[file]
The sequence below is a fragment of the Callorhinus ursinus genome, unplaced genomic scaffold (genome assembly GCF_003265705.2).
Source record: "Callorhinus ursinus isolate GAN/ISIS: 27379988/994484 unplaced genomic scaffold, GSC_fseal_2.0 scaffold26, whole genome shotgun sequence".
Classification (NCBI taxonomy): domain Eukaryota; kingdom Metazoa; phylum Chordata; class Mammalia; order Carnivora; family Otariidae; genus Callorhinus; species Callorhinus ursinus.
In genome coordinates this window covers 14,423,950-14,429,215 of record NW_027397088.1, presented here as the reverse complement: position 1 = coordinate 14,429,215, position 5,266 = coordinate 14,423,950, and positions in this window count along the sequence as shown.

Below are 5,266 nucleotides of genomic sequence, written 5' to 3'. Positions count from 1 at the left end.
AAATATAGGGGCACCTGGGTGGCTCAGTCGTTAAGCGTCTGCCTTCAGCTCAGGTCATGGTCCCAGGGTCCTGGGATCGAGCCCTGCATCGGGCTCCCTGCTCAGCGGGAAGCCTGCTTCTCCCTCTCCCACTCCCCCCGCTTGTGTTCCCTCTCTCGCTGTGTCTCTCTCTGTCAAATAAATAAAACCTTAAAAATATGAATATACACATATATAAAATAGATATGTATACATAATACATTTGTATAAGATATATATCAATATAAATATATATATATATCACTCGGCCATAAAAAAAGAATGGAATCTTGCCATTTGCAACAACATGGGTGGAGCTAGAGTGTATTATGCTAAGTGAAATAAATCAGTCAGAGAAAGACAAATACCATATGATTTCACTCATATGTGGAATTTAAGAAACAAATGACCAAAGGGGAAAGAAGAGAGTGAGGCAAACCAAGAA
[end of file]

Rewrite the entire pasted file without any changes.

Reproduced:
The sequence below is a fragment of the Callorhinus ursinus genome, unplaced genomic scaffold (genome assembly GCF_003265705.2).
Source record: "Callorhinus ursinus isolate GAN/ISIS: 27379988/994484 unplaced genomic scaffold, GSC_fseal_2.0 scaffold26, whole genome shotgun sequence".
Classification (NCBI taxonomy): domain Eukaryota; kingdom Metazoa; phylum Chordata; class Mammalia; order Carnivora; family Otariidae; genus Callorhinus; species Callorhinus ursinus.
In genome coordinates this window covers 14,423,950-14,429,215 of record NW_027397088.1, presented here as the reverse complement: position 1 = coordinate 14,429,215, position 5,266 = coordinate 14,423,950, and positions in this window count along the sequence as shown.

Below are 5,266 nucleotides of genomic sequence, written 5' to 3'. Positions count from 1 at the left end.
AAATATAGGGGCACCTGGGTGGCTCAGTCGTTAAGCGTCTGCCTTCAGCTCAGGTCATGGTCCCAGGGTCCTGGGATCGAGCCCTGCATCGGGCTCCCTGCTCAGCGGGAAGCCTGCTTCTCCCTCTCCCACTCCCCCCGCTTGTGTTCCCTCTCTCGCTGTGTCTCTCTCTGTCAAATAAATAAAACCTTAAAAATATGAATATACACATATATAAAATAGATATGTATACATAATACATTTGTATAAGATATATATCAATATAAATATATATATATATCACTCGGCCATAAAAAAAGAATGGAATCTTGCCATTTGCAACAACATGGGTGGAGCTAGAGTGTATTATGCTAAGTGAAATAAATCAGTCAGAGAAAGACAAATACCATATGATTTCACTCATATGTGGAATTTAAGAAACAAATGACCAAAGGGGAAAGAAGAGAGTGAGGCAAACCAAGAA